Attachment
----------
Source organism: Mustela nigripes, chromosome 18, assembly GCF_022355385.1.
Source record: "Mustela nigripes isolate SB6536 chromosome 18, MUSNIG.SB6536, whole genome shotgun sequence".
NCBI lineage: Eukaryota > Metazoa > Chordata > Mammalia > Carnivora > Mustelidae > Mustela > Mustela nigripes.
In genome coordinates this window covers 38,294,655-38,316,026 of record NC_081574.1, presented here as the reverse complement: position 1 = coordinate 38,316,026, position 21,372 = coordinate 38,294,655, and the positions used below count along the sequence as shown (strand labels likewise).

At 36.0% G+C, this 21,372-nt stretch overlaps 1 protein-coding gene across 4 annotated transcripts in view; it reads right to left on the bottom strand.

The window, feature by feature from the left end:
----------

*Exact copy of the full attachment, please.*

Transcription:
Source organism: Mustela nigripes, chromosome 18, assembly GCF_022355385.1.
Source record: "Mustela nigripes isolate SB6536 chromosome 18, MUSNIG.SB6536, whole genome shotgun sequence".
NCBI lineage: Eukaryota > Metazoa > Chordata > Mammalia > Carnivora > Mustelidae > Mustela > Mustela nigripes.
In genome coordinates this window covers 38,294,655-38,316,026 of record NC_081574.1, presented here as the reverse complement: position 1 = coordinate 38,316,026, position 21,372 = coordinate 38,294,655, and the positions used below count along the sequence as shown (strand labels likewise).

At 36.0% G+C, this 21,372-nt stretch overlaps 1 protein-coding gene across 4 annotated transcripts in view; it reads right to left on the bottom strand.

The window, feature by feature from the left end: